It's a Prime Time for Tech Turnarounds

It has been a very long time since I wrote a column recommending stocks. Too long. But you know my investment process by now: Look for stocks that are down a lot, cheap and have decent fundamentals. Unfortunately, very few have hit my buy screen for quite some time. I rarely violate that process, and it has kept me silent.

But now things have changed. The "new bull market" ads have disappeared and cavalier forecasts of 30% returns have evaporated. The talking heads have tempered their enthusiasm. The tech stock bullies' chest-thumping on national TV has been replaced with fidgety defenses of their positions. Wall Street analysts slash ratings and stock targets, and jockey over the most bearish call on the tech cycle. And this is good.

For the first time in over a year, I can recommend shares that fit my investment discipline. The frustrating churning of the equity markets has generated solid opportunities in a few sectors: financials, technology, consumer goods and health care.

With an economy in recovery and still-healthy profit growth, I am particularly interested in economically sensitive technology turnaround situations. I believe more stock price leverage exists in this sector than conventional industrial and raw material stocks, which already discount much of the recovery. Here is my primer for turnaround investing.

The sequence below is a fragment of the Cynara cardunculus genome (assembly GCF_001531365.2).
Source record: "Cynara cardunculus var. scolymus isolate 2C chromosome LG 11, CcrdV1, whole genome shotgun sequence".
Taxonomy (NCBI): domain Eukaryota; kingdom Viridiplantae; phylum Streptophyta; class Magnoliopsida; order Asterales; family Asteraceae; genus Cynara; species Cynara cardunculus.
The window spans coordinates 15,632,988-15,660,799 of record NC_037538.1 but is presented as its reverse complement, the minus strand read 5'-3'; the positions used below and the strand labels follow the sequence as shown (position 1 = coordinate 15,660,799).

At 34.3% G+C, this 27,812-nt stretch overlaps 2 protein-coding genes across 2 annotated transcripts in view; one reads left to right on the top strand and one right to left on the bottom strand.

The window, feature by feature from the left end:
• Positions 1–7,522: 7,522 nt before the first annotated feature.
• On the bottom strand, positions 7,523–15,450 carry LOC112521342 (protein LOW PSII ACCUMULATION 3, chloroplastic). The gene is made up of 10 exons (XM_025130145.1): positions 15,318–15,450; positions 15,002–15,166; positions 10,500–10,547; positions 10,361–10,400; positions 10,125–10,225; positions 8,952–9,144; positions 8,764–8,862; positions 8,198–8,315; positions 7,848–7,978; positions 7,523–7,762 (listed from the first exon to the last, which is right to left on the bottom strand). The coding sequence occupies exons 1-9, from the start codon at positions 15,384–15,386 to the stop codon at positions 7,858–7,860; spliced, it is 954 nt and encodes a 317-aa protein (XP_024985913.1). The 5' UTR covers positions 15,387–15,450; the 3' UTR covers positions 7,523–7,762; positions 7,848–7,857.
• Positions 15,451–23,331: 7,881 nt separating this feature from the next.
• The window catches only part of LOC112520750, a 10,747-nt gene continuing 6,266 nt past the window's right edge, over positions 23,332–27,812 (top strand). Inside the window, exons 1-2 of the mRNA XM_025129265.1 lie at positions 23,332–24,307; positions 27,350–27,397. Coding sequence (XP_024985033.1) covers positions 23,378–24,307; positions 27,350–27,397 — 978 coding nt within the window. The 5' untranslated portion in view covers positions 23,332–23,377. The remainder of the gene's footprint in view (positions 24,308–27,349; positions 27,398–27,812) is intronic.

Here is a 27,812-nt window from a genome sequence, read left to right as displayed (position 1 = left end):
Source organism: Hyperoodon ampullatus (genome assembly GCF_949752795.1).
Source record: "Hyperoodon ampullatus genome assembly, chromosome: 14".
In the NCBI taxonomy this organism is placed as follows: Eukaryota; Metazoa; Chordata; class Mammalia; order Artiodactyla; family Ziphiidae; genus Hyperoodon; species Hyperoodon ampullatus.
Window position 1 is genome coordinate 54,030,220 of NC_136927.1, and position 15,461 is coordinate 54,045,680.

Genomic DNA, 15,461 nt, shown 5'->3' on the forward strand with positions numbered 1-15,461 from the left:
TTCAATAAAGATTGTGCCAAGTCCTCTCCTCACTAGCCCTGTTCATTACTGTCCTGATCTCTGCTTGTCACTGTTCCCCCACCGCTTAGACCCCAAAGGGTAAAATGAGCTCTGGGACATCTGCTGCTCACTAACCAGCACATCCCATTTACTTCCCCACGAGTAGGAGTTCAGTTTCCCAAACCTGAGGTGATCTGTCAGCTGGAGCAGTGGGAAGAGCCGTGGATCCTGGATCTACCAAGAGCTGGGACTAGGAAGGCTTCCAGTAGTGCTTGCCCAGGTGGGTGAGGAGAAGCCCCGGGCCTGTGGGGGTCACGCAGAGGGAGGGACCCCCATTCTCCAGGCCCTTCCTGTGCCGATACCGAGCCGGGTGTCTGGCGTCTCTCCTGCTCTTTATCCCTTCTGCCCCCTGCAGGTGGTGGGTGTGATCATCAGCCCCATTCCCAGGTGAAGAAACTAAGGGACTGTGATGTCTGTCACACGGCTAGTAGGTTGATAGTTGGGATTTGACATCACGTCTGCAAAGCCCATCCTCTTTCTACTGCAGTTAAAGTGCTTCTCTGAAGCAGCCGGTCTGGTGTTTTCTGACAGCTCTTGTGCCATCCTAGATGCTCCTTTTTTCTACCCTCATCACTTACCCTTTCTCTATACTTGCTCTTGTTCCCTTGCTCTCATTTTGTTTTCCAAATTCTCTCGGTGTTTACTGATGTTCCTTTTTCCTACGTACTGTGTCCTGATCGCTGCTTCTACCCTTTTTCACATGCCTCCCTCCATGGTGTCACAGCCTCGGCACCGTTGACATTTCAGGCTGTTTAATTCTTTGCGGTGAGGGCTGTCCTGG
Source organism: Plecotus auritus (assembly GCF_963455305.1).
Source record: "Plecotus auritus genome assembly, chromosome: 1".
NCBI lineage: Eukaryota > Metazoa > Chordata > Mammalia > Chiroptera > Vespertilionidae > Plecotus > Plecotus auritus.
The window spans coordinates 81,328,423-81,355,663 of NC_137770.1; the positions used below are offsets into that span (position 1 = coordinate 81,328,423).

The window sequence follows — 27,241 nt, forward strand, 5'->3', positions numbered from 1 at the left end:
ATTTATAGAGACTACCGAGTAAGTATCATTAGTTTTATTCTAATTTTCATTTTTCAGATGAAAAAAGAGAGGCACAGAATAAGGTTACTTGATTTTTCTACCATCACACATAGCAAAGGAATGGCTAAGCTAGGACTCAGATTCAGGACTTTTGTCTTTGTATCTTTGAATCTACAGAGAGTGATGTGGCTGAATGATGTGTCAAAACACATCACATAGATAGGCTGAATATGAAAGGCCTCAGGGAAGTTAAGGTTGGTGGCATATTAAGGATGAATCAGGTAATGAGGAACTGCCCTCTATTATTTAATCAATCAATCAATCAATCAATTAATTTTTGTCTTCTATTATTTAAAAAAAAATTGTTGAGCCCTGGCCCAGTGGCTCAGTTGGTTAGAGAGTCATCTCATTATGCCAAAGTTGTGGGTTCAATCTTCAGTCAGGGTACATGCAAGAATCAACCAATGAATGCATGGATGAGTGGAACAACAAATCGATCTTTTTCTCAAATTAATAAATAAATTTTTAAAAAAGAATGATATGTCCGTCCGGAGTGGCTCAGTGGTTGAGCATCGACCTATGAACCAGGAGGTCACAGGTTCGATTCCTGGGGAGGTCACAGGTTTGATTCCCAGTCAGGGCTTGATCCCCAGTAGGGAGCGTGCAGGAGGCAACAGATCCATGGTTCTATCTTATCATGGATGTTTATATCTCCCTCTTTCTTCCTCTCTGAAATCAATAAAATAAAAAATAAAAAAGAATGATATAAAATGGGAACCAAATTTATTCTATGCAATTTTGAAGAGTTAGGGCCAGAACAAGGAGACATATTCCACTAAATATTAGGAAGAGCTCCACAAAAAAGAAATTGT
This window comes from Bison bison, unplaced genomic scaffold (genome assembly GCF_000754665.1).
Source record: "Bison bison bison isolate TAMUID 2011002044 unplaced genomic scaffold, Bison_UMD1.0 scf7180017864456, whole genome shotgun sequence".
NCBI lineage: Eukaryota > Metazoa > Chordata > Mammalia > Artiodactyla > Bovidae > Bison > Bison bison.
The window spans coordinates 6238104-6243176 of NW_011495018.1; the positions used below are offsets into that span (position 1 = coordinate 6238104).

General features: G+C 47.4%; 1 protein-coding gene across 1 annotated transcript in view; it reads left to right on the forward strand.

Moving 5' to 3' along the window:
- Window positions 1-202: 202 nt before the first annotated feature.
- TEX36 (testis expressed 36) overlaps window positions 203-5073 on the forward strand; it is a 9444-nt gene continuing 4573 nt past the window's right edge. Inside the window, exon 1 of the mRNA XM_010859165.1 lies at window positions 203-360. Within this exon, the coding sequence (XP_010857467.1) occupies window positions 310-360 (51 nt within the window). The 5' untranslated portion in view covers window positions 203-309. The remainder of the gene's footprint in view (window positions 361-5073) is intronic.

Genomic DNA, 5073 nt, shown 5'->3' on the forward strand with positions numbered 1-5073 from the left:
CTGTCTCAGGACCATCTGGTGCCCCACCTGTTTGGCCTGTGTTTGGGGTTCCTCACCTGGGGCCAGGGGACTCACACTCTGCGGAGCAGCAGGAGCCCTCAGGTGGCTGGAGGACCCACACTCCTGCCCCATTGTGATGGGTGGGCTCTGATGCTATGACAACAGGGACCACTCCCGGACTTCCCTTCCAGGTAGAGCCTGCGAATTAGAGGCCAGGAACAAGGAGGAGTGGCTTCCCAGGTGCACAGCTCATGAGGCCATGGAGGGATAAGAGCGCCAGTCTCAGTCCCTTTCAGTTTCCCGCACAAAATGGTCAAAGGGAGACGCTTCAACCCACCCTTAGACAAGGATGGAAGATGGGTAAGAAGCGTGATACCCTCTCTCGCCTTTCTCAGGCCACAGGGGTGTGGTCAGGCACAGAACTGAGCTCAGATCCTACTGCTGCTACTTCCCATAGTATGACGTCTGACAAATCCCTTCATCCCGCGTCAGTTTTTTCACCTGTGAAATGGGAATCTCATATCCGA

The Turnaround Challenge

For many investors, one of the most frustrating investment concepts is handling a company's stock in a turnaround situation. Distressed fundamental situations often get much cheaper and take longer to resolve than investors anticipate. But once the market acknowledges a turnaround situation in progress, the shares become and remain expensive, well ahead of the actual turnaround process. As challenging and irritating as turnarounds can be, they can also be very lucrative.

Let's take Tyco ( TYC) as an example. Tyco's well-documented management and fundamental problems surfaced in 2002. The shares plunged from the $60s to under $10 in by June of that year as profits dropped some 50%. The stock traded in a single-digit price-to-earnings ratio and was universally despised, especially by the shorts who maintained an active journal of the company's misdeeds and potential failure. Clearly the stock got much cheaper than many value investors expected it to.